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The Greenbank Telescope

The Greenbank Telescope

The Greenbank site houses numerious telescopes, old and new. We will review a few of the smaller ones and then get to the GBT, for Greenbank Telescops - but sometimes called the Great Big Telescopse.

Jansky Telescope

This is a replica of the very first radio telescope, built by Karl Jansky.

Replica of Jansky telescope.

Another early radio telescope.

Old telescope at Greenbank

140ft Telescope

The 140ft telescope. Built in 1965.

The 140 foot Greenbank Telescope

VLA Prototype

These antennas were part of the basis for building the VLA.

VLA prototype antennas

300ft Greenbank Telescope

This is the old 300ft Greenbank Telescope. After working many years beyond its original design life it decided to retire. It decided to do so with a bang, instead of giveing prior notice. More information can be found here.

Old 300ft Greenbank Telescope

The 100m Greenbank Telescope

Some cars at the base of the telescope give some scale. There are also a few cables hanging from the dish. They are part of a temporary lift used when the dish is being repainted. The telescope in the background is the old 140ft telescope.

View of the Greenbank Telescope
Underneath the GBT, looking up.

The wheels

Standing next to the wheels starts to give an idea of the size of this telescope.

The large wheels on the Greenbank Telescope

The surface of the dish

View of the dish surface.

3D truss structure

The underside of the antenna is supported by a complicated looking three dimensional truss.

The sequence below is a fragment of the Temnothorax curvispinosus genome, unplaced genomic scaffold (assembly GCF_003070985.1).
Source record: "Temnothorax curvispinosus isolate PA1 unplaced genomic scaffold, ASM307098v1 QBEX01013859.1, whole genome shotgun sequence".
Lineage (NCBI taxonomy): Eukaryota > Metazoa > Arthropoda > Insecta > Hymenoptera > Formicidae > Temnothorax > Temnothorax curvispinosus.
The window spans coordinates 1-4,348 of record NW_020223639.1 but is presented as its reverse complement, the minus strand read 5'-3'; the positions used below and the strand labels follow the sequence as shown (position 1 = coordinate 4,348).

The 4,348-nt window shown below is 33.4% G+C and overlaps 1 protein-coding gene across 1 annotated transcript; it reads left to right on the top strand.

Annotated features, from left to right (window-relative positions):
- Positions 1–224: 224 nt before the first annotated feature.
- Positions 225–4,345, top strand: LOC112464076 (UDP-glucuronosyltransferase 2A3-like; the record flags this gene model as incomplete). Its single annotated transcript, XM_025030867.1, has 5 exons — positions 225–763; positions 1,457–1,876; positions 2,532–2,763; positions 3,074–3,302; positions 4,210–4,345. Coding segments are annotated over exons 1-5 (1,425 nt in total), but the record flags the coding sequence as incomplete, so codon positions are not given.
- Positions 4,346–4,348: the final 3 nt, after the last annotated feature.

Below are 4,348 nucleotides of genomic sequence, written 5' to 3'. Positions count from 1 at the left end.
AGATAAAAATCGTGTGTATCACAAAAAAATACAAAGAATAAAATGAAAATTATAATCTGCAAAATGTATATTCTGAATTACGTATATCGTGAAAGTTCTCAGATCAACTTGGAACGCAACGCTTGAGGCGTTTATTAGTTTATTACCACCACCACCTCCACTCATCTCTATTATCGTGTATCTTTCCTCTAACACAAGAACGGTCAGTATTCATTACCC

Complex truss in the Greenbank telescope.

Detail of truss joint.

One day before my steel design class I came in early and put this up on the projector. Students were discouraged when I told them it would be on the test. Then the professor came in, stared it with a startled look, and said "Now that's a complicated joint!"

Detail of a 3D truss joint on the Greenbank Telescope.

Feed horn defroster

Despite looking like a monster from a bad 70's sci-fi movie this is a useful peace of equipment. It defrosts the feed horns to prevent frost, snow, and ice from interfering with the signal.

Defroster for the Greenbank Telescope

The Receiver Cabin

In a room underneath the defroster is the receiver cabin. Seen here are a couple racks of support electronics.

Inside the receiver cabin.

Analog electronics

After arriving in the control building the receiver goes through a series of analog electronics prior to being digitized.

Rack of analog electronics.

The Control Room

The control room for the Greenbank Telescope

Anechoic chamber

The support labs at the Greenbank Telescope have an anechoic chamber for carefully examining what interference a device is generating. Remember that radio waves are electromagnetic, and are not the same thing as sound waves. The properties for making an anechoic chamber are very similar for both types of wave, with the result that the chambers look about the same. Both often use special foam, although the foam in this chamber has to be treated to have the correct radio properties. The wooden flooring used in parts of this chamber will produce audible echos but does not produce radio reflections.

GB anechoic chamber

Test antenna

This is a directional antenna used in the RF tests.

Directional antenna used for RF tests.

Detail of chamber wall

Detail of foam in anechoic chamber.

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© David C. Hunter, 2014
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